My mother spoke of a 31-year-old woman with two jobs and several serious health problems who came into her office for housing support because this woman's mother, who was her main source of economic support, had recently passed away. This woman had nowhere to turn and was facing homelessness. My mother, along with several associates, sat her down and advised the woman how to navigate the tricky local government bureaucracy to give her support in her job training, housing and medical treatment. Afterwards, they hugged emotionally, because this woman had realized that these caring people had given her another chance.

This is to say that what the Global Soul misses is both sentimental and pragmatic. The pragmatic challenge is that in the abstract sense, eliminating suffering faces the same barriers everywhere. However, in real terms of making peoples lives better, one has to deeply understand the local environment. Secondly, the Global Soul lacks a sense of what German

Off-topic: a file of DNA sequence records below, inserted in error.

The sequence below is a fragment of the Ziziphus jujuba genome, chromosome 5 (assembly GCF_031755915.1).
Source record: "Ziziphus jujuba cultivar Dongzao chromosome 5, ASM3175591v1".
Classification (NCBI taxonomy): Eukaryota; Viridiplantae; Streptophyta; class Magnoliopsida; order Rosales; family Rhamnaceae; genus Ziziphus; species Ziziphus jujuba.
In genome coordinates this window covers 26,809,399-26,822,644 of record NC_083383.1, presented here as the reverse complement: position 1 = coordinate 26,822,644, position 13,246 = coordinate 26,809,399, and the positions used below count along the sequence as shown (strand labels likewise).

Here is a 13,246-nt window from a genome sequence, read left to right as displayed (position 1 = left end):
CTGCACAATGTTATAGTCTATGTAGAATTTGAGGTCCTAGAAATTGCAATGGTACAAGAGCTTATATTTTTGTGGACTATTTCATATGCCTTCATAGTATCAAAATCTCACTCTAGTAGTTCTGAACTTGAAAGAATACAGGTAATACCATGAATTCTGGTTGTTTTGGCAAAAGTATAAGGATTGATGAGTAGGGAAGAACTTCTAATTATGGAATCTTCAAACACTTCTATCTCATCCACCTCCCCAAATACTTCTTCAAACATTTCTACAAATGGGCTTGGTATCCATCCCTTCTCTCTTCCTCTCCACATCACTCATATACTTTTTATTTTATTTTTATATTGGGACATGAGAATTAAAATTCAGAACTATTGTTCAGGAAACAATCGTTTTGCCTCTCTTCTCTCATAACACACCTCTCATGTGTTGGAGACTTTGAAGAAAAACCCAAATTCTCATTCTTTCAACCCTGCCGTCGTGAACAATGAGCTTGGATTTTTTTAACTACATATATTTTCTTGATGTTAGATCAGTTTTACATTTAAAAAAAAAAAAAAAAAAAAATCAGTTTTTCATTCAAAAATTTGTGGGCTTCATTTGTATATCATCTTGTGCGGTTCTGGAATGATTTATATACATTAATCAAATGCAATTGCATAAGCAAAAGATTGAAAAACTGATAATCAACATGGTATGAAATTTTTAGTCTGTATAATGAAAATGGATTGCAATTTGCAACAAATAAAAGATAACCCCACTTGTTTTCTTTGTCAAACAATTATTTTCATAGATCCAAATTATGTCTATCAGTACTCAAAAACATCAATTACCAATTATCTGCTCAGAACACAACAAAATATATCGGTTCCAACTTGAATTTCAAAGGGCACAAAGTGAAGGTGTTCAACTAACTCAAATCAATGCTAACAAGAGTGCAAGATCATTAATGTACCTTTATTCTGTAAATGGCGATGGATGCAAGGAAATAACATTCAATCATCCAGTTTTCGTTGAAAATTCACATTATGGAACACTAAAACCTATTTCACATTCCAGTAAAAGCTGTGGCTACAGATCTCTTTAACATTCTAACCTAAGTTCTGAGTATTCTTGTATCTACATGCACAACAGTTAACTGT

sociologist Albert Tonybee called gemeinschaft, a sense of community defined by its strong bonds and kinship (contra gesellschaft, or society, which connotes simply co-existence). Technology can mitigate the effects of this sentiment, but I don't believe it can eliminate the sentiment completely.

However, what Ethan is saying when he talks of zenophilia, is that being a Local Soul is no longer enough. We know that our (local) way is not the only way, and for personal and creative reasons it is necessary to reach beyond the bounds of the Local Soul. This is absolutely true, and perhaps what has attracted me to the Global Soul from the start. How do we balance this tension?

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Uganda: Blog Awards, Digital Activism and More

From my latest Global Voices post, available here.